So I bit the bullet and ordered a couple of Airport Express base stations so that I can finally listen to music over both ethernet and 802.11n. A small miracle, the old Dell P3 is able to transcode the FLAC on a USB hard disk drive attached to the Time Capsule (a Samba share via Bonjour in Windows XP mind you) and serve it via Firefly to the iTunes (as uncompressed .WAV with track info) on our Mac laptops. So now, when I get the Airport Express base stations it should be a matter of selecting both “kitchen” and “living room” in the Airtunes settings and bingo bango, I’m done. Music everywhere. If I’m ever flush I could use an iPod touch or iPhone to remote control via the mobile interface, however, I’m holding out until they offer 802.11n 5 GHz as a feature. I don’t understand how Apple could push so hard for 802.11n and then not have it on the products that are supposed to integrate into the “home media system”. So I think this is it. It’s the end of the odyssey. If Z’s in the kitchen with her laptop she can select music from the MP3 library via her iTunes, or if I want to listen to FLAC I select the Firefly Share. Simple as that, really.
I had looked at this product before, it’s a free GNU sourced media server project, as it’s used mostly for the RokuSoundBridge . Recently I was pondering servers and looking into AirTunes via Airport Express wireless audio. Airport Express (in its base configuration) require iTunes running to control where the audio is sent. The slick thing since the advent of iPhone 2.0 and iPod Touch is the “Remote Software by Apple” which does what it says. Your Apple TV, your Mac Mini server in the basement, anything connected to your 802.11/b/g network can be under its control via touch screen. But back to Firefly Media Server.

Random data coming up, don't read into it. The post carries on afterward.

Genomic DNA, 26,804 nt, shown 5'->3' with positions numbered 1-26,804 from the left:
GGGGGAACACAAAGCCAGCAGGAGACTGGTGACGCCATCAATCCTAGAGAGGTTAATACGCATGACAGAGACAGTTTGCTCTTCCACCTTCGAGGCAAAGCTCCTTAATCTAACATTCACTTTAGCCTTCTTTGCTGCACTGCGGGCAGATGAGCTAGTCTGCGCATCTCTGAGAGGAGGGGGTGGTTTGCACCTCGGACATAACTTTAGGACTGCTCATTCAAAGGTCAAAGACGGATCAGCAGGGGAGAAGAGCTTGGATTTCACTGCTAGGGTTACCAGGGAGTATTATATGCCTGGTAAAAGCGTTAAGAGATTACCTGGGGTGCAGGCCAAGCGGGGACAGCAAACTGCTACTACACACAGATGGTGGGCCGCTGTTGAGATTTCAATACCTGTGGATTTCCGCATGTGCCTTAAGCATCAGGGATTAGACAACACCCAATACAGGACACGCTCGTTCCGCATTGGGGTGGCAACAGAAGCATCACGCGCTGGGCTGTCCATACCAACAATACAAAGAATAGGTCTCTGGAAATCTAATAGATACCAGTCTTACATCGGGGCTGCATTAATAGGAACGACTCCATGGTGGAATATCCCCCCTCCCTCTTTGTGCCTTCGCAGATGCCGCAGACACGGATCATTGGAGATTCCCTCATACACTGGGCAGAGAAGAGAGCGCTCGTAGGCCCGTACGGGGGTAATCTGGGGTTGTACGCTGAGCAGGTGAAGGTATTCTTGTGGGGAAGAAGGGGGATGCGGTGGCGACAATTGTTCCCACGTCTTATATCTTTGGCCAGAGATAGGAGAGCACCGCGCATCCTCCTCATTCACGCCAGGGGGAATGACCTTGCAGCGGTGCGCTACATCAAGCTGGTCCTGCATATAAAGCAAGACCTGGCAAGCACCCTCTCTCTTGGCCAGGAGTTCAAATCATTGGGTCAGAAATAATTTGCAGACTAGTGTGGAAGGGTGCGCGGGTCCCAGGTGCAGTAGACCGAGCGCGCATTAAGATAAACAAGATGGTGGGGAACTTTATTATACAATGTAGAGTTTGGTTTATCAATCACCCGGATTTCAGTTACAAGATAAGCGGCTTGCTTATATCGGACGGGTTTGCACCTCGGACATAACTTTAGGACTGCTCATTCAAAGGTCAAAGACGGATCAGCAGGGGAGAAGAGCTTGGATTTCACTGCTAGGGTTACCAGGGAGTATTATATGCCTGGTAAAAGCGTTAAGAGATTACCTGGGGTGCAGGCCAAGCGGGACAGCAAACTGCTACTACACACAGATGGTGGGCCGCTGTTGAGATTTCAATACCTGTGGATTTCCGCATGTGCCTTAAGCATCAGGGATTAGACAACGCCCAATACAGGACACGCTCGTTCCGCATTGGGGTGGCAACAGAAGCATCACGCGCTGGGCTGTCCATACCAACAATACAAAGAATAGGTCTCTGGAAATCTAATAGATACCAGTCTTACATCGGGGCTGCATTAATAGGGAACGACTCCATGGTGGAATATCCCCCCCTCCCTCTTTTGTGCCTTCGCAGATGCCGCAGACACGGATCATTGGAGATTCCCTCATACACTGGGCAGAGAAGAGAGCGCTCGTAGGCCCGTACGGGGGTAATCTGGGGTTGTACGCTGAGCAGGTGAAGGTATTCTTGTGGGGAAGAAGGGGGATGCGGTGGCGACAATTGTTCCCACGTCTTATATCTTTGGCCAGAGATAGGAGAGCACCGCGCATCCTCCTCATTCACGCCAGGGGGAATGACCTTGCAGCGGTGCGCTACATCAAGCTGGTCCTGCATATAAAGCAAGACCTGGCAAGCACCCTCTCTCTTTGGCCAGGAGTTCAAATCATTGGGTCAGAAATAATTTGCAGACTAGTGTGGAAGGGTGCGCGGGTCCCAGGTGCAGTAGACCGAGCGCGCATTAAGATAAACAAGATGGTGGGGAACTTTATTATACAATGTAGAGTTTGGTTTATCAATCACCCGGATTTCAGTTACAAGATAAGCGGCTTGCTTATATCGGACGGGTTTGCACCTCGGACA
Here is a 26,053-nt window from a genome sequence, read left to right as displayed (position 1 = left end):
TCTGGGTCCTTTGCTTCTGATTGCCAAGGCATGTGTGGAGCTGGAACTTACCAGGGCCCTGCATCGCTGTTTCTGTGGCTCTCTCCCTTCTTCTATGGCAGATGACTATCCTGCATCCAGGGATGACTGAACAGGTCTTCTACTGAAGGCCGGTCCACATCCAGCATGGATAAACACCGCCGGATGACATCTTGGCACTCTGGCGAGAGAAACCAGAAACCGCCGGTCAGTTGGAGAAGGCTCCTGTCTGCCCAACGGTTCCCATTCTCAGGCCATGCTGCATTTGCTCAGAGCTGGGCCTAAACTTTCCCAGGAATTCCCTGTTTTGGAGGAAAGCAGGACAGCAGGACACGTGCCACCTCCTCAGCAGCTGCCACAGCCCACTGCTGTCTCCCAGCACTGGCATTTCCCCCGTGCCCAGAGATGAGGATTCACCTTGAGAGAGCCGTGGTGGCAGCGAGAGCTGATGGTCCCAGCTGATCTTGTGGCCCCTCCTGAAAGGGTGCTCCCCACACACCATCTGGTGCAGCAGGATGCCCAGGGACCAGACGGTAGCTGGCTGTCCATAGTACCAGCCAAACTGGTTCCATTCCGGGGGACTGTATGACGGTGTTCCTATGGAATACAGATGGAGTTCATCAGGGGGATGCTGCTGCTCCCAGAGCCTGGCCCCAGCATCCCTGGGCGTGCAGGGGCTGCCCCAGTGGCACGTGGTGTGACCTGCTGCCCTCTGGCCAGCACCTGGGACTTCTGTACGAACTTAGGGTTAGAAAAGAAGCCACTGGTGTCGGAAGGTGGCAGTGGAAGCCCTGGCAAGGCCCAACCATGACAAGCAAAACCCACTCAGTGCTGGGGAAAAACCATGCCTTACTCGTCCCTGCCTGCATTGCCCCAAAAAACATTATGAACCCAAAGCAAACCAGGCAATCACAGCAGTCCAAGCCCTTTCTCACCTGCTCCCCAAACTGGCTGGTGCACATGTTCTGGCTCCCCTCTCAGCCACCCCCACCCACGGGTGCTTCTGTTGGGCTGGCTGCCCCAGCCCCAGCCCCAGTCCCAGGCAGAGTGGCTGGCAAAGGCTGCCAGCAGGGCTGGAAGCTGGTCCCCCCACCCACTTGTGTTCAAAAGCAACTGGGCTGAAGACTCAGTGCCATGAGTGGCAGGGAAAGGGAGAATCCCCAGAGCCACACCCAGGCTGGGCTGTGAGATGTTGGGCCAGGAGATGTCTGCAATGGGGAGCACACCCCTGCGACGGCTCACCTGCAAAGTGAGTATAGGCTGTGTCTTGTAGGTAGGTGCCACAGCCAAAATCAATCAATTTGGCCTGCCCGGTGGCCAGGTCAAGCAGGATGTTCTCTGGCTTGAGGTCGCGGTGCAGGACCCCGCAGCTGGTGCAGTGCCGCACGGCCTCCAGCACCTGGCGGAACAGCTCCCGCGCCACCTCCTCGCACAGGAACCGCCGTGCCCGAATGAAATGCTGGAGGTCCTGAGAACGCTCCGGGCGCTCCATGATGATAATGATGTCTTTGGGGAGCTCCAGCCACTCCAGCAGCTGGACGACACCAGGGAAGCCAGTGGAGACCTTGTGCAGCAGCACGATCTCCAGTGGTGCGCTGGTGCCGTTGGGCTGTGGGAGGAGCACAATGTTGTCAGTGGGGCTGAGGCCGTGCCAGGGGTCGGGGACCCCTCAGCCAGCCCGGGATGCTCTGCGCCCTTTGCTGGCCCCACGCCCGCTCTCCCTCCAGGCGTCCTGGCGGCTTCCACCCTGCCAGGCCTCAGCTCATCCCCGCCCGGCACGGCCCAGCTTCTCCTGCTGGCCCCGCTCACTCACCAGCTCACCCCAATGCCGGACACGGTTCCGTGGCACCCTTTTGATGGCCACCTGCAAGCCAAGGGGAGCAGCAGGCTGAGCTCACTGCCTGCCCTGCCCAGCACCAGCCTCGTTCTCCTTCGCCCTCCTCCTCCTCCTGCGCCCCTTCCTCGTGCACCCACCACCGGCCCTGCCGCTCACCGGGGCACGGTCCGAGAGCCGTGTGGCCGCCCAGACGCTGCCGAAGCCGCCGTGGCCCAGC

Okay, say you have 3 rooms and in each room someone wants to listen to different music. How? Well, lets pretend again that on your home network you have a server where all the music is centrally located. Firefly taps this by adding iTunes server compatibility through Bonjour networking. On the old Dell XP machine it was a matter of installing Bonjour for Windows 1.04 and then the latest build of Firefly. Right now over 802.11g I have two laptops listening to two different songs, where the Firefly shows up as a shared iTunes Library and amazingly the Dell still has enough resources to playback a separate FLAC audio stream over USB. That makes 3 concurrent streams of audio, not bad for an old 900 MHz Pentium III.
I am not excited about taking the GREs. That’s about all I can think of. I ran 7 miles last Monday and climbed 3 other days last week. The 7 mile run was too much. Josh mentioned something about climbing trips in September. It’s too much for me to think of right now and Ryan has been fing-jured. On a completely unrelated mechanical note, I did do a little research into bit driver types for professional applications, as in putting two pieces of wood together with a screw. The Phillips head was never supposed to make it as far as it has. From my reading, Canadian carpenters love the old square-Robertson drive. Hex and Torx also work better in high torque situations. There is a better version of Phillips called the Pozidriv (I didn’t make that up) though it seems to be something of a hybrid Phillips with less public awareness. The square bit will probably make its way into my tool box, though clearly we all can’t be Canadian woodsmen.